I can quickly tell you everything I know about my grandpa: He and his twin brother served on an aircraft carrier during World War II. They both spent their lives logging old-growth forests (a family trade). He liked attending VFW pancake breakfasts. He liked peanuts on vanilla ice cream. His favorite expressions were "Oh, hah" and "I s'pose." He smiled a lot, at least around his family. Toward his final years, after a long court case, he was finally officially declared an "Indian," though his twin brother and children were not. When I introduced my fiance, he wore his favorite outfit: a pair of jeans. Those war tattoos and scars from heart surgery were part of who he was. You should know that if you're joining the family.

    My brother was living with some drug-dealing, chainsaw-bear carving, folksinging "Whos" down in Whoville. The business was busted and they moved up the coast. My brother broke his neck trying to catch his girlfriend as she fell over the side of the deck on the house my grandpa built with the help of his father-in-law. It was the house my mother and her brothers and sister grew up in. Coincidentally, my brother's girlfriend had shown up there with the intention of breaking up with him. For a long time I had played with the idea of calling my grandpa and immortalizing his life journey in a small book for our family. But when my grandpa was bedridden and my brother was bedridden there beside him, my brother asked him "So how did you and grandma meet?" my grandpa just said, "I don't know. That was a long time ago." I didn't expect I would have any better luck.

    My brother and his girlfriend stayed together for awhile after that, but she didn't seem to want to be associated with him. She would hit on other guys in front of him. She made strange new friends and started getting into harder drugs. My brother was in one of those tall, hard neck braces and had limited mobility. When his girlfriend accused him of abusing her and tried to convince her druggie friends to beat his crippled ass, I dropped everything, got in trouble at work and drove 13 hours to get him. I stayed at the house my grandpa built with grandpa and his youngest child. When I woke up in the morning, I went into the living room where grandpa sat in a recliner watching "Freddy Versus Jason." The lady who cared for him in the mornings showed up and asked, "Didn't you just watch this last night?" There was a legendary "playhouse" that my uncle Frank had built for uncle Tom when they were kids so they wouldn't have to share a room. It stood for a great many decades and then one year, grandpa decided it would be a productive thing to run the house over with his truck (and leave the pile of broken wood where it lay). There were ramshackle tool racks hanging from trees in the yard that grandpa recently put together. Grandpa had prided himself in life that "he would walk on anything he built."

    That morning I talked to him about how I bought a house and re-did the plumbing. Me and grandpa have never been good at chit chat. Me and my brother rented a U-Haul trailer and meant to gather all of his belongings (which were essentially everything in the house) from their rented house on the beach in Crescent City and steal away into the night. Grandpa walked all the way down the gravel driveway and checked out our method of connecting the trailer to the truck. He stood there quietly. His puppy dog eyes attested his desire to be part of the project. But he had sent me $300 by mail because he did not feel comfortable traveling to my wedding. He turned down my cousin John's request to take a car ride with him just so they could have a quality talk. We had to awkwardly climb into the truck, say goodbye and drive away with him standing there silently in the road, watching us. That is my final memory of the man.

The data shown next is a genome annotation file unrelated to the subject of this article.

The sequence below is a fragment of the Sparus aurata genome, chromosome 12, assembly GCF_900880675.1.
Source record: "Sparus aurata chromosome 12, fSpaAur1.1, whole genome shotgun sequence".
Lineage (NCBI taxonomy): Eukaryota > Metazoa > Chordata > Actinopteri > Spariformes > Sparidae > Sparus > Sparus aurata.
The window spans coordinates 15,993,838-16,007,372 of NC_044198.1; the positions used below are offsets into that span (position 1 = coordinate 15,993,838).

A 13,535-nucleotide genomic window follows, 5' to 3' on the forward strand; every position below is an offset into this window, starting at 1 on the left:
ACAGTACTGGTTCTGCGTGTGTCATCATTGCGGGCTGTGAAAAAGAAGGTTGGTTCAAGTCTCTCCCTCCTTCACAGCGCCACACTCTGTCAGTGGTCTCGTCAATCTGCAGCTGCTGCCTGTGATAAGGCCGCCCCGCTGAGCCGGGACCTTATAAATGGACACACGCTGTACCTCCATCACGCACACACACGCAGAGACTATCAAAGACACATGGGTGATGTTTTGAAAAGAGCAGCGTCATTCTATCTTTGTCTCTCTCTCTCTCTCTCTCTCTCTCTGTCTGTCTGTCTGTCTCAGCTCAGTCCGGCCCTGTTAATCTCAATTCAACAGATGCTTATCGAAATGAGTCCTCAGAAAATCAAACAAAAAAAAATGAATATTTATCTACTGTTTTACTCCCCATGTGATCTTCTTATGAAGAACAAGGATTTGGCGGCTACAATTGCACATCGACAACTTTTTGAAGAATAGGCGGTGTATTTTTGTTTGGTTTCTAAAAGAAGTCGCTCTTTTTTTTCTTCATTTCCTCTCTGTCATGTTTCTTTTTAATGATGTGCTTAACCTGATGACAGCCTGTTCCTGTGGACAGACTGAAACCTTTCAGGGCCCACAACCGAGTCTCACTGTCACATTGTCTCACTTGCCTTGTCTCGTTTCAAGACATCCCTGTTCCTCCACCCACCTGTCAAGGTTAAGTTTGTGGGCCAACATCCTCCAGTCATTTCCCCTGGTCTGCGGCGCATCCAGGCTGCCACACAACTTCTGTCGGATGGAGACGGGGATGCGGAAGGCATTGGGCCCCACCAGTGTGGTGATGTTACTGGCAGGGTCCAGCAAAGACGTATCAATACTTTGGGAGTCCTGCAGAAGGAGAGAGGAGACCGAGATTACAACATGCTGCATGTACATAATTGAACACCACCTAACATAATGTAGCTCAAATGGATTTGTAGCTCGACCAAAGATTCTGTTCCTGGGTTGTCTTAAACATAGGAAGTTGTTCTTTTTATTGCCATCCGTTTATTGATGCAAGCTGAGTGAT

The youngest people come and the oldest people go and only those closest to them seem to notice. Everyone else just swarms around.

    Sunday, December 11, 2005

    John Henry was a Steel Drivin' Man

    I've started working part-time for a "major shipping company" loading boxes onto their trucks. It's sort of like a four hour mixture of working out and playing Tetris. Two things I would probably do anyway, if I had endless amounts of time. It doesn't pay a whole lot but night jobs are slim. I have had friends and family members tell me that they do not envy me, but I can think of a million and one things that I would not want to be before I concerned myself with what others find enviable about my life.

    One thing I do like about the job: There are NO lazy people there. You can't be. My first hands-on "training" was on the hardest truck in the fleet. The one shipping to Los Angeles. The guy I was helping reminded me of that actor, Randy Quaid (if he was in his mid-twenties). He was just telling me how to do a good job but he was cracking me up with his character. I've heard it before and now I've seen it first-hand: Do NOT write the word "Fragile" on your packages, just make sure and pack them well. Even the good "handlers" will throw your parcel down harder than necessary if they see that despicable word. In training they told us it was policy to "treat each package as if it was your own" but I have not seen that practiced, unless everything these guys own is in a state of disrepair.

    All the guys I've talked to seem to be at odds with their bosses. Basically because they work their butts off and then are always told its not good enough. But all the loaders seem to be very friendly. Happy. Even on the nights I was just there for orientation, regular workers would walk by and smile and say hello. Just because they WANTED TO. Bizarre.